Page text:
West Kelowna says damage already being done by B.C.’s new speculation tax

City council says all taxpayers will be affected if revenue from growth dries up

West Kelowna city council says the province’s new speculation tax will hurt all its residents, not just those who the tax is aimed at—out-of-province owners of homes in the city.

That’s because West Kelowna officials believe development will be reduced as the market for homes drops and, as a result, development cost charge revenue dries up for the city.

DCCs are used to help pay for municipal infrastructure and that reduces the burden on taxpayers. The city relies on DCCs to help deal with what Mayor Doug Findlater describes as West Kelowna’s “infrastructure deficit.”

Without the current level of DCCs, Findlater predicted annual property tax hikes that have run between two and three per cent over the last nine years in West Kelowna could jump to five or six per cent.

On Tuesday, council was presented with a report from city chief administrative officer Jim Zaffino that said if development is reduced, the city may have to rethink its entire financial plan.

Since the tax was announced in the B.C. budget three weeks ago, there has been a massive outcry from the public in both West Kelowna and Kelowna, the only two cities in the B.C. Interior where the tax would be applicable. It also affects Metro Vancouver, the Fraser Valley, and the Victoria and Nanaimo areas on Vancouver Island.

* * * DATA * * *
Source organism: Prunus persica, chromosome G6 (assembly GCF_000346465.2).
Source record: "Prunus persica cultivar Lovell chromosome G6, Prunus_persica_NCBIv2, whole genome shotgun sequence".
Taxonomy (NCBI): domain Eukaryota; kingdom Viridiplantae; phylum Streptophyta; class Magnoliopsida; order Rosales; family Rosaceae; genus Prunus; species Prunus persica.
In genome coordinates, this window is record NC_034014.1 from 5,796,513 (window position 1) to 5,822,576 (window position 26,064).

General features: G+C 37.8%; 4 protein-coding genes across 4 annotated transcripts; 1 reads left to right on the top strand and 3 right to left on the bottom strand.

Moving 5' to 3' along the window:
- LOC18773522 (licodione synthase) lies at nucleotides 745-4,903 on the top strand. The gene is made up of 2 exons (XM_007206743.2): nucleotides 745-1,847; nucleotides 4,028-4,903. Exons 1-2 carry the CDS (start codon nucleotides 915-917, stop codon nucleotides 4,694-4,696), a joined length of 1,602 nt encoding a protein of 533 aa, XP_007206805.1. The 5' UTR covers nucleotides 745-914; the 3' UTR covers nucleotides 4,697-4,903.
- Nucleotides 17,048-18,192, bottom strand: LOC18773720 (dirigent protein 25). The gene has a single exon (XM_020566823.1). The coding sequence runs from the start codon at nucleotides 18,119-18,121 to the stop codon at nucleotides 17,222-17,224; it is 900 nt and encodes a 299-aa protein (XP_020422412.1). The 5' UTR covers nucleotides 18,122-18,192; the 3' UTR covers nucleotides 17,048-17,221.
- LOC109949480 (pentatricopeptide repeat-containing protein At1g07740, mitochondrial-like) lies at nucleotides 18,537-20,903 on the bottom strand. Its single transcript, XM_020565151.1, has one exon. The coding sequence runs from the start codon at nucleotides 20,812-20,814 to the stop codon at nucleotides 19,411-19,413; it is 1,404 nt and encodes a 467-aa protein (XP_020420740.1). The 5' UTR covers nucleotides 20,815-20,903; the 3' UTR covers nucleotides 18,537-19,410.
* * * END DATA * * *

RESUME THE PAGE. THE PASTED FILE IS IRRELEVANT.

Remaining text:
Th city says it has received 238 letters about the new tax, all but 19 opposed.

Findlater said damage is already being done to the West Kelowna economy as many property owners are either in the process of selling, or are planning to sell, rather than be faced with paying the new tax. It’s rate is pegged at $5 per $1,000 of assessed value this year and rising to $20 per $1,000 of assessed value in 2019.

Zaffino’s report estimates 600 properties are directly affected in the city and the total additional tax bill for owners could amount to $10.3 million.

In his presentation to council, Zaffino said the B.C. government appears to think of those who own second homes are both property and income rich as the tax credit to offset the tax for British Columbians affected would only kick in for high-earning residents.

But he said in many cases, second properties that British Columbians own may not have been bought when the value was as high as it is today.

“These (owners) are not necessarily rich people,” he said.

Because of the urgency of the issue for the city, council is demanding an immediate meeting with Premier John Horgan to make its case against the tax.

Prior to its discussion Tuesday, council was told by Kevin Edgecombe, president of the Okanagan chapter of the Urban Development Institute the tax has already had a chilling effect on developers in the Central Okanagan.

He said the developers of both the One Water Street residential development—featuring two condominium towers—and the planned 33-storey hotel in Kelowna are both concerned.

Edgecombe said he has been told some buyers are now trying to get out of contracts to purchase condos at One Water Street and Westcorp, the Alberta-based company planning to build the hotel hotel on Kelowna’s downtown lakeshore says it’s doubtful its development will go ahead if the tax is implemented. That building is slated to have 49 condominiums as well as 179 hotel rooms.

“Damage is already being done,” said Edgcombe.

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